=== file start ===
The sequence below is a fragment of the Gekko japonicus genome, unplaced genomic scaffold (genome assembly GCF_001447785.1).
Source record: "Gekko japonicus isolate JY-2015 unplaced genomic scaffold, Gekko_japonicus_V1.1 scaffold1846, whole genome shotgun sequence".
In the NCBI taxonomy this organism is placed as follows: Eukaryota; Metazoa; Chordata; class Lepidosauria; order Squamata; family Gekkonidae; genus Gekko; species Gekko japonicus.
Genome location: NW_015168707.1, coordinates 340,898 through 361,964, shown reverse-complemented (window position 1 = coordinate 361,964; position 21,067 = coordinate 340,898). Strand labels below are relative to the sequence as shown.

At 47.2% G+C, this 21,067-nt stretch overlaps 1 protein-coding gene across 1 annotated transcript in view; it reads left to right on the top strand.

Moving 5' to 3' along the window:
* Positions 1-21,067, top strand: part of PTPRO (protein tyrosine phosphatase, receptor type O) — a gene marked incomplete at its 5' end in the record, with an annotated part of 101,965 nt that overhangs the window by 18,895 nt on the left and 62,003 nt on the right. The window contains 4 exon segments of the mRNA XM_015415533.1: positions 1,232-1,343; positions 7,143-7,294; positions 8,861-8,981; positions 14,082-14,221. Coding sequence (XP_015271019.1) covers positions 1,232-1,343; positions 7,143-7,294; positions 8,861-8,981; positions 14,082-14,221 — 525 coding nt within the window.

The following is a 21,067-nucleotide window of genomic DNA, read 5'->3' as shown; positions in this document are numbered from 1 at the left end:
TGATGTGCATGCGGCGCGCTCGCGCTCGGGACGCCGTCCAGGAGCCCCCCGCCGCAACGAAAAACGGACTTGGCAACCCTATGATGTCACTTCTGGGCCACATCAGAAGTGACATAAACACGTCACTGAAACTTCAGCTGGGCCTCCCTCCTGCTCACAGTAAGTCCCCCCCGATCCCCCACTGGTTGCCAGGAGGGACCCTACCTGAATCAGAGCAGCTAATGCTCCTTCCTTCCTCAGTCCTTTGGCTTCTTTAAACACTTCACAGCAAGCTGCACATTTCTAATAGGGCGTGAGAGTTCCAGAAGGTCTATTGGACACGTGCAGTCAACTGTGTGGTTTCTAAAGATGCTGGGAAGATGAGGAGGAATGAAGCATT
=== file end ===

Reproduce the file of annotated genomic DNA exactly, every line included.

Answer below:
The sequence below is a fragment of the Gekko japonicus genome, unplaced genomic scaffold (genome assembly GCF_001447785.1).
Source record: "Gekko japonicus isolate JY-2015 unplaced genomic scaffold, Gekko_japonicus_V1.1 scaffold1846, whole genome shotgun sequence".
In the NCBI taxonomy this organism is placed as follows: Eukaryota; Metazoa; Chordata; class Lepidosauria; order Squamata; family Gekkonidae; genus Gekko; species Gekko japonicus.
Genome location: NW_015168707.1, coordinates 340,898 through 361,964, shown reverse-complemented (window position 1 = coordinate 361,964; position 21,067 = coordinate 340,898). Strand labels below are relative to the sequence as shown.

At 47.2% G+C, this 21,067-nt stretch overlaps 1 protein-coding gene across 1 annotated transcript in view; it reads left to right on the top strand.

Moving 5' to 3' along the window:
* Positions 1-21,067, top strand: part of PTPRO (protein tyrosine phosphatase, receptor type O) — a gene marked incomplete at its 5' end in the record, with an annotated part of 101,965 nt that overhangs the window by 18,895 nt on the left and 62,003 nt on the right. The window contains 4 exon segments of the mRNA XM_015415533.1: positions 1,232-1,343; positions 7,143-7,294; positions 8,861-8,981; positions 14,082-14,221. Coding sequence (XP_015271019.1) covers positions 1,232-1,343; positions 7,143-7,294; positions 8,861-8,981; positions 14,082-14,221 — 525 coding nt within the window.

The following is a 21,067-nucleotide window of genomic DNA, read 5'->3' as shown; positions in this document are numbered from 1 at the left end:
TGATGTGCATGCGGCGCGCTCGCGCTCGGGACGCCGTCCAGGAGCCCCCCGCCGCAACGAAAAACGGACTTGGCAACCCTATGATGTCACTTCTGGGCCACATCAGAAGTGACATAAACACGTCACTGAAACTTCAGCTGGGCCTCCCTCCTGCTCACAGTAAGTCCCCCCCGATCCCCCACTGGTTGCCAGGAGGGACCCTACCTGAATCAGAGCAGCTAATGCTCCTTCCTTCCTCAGTCCTTTGGCTTCTTTAAACACTTCACAGCAAGCTGCACATTTCTAATAGGGCGTGAGAGTTCCAGAAGGTCTATTGGACACGTGCAGTCAACTGTGTGGTTTCTAAAGATGCTGGGAAGATGAGGAGGAATGAAGCATT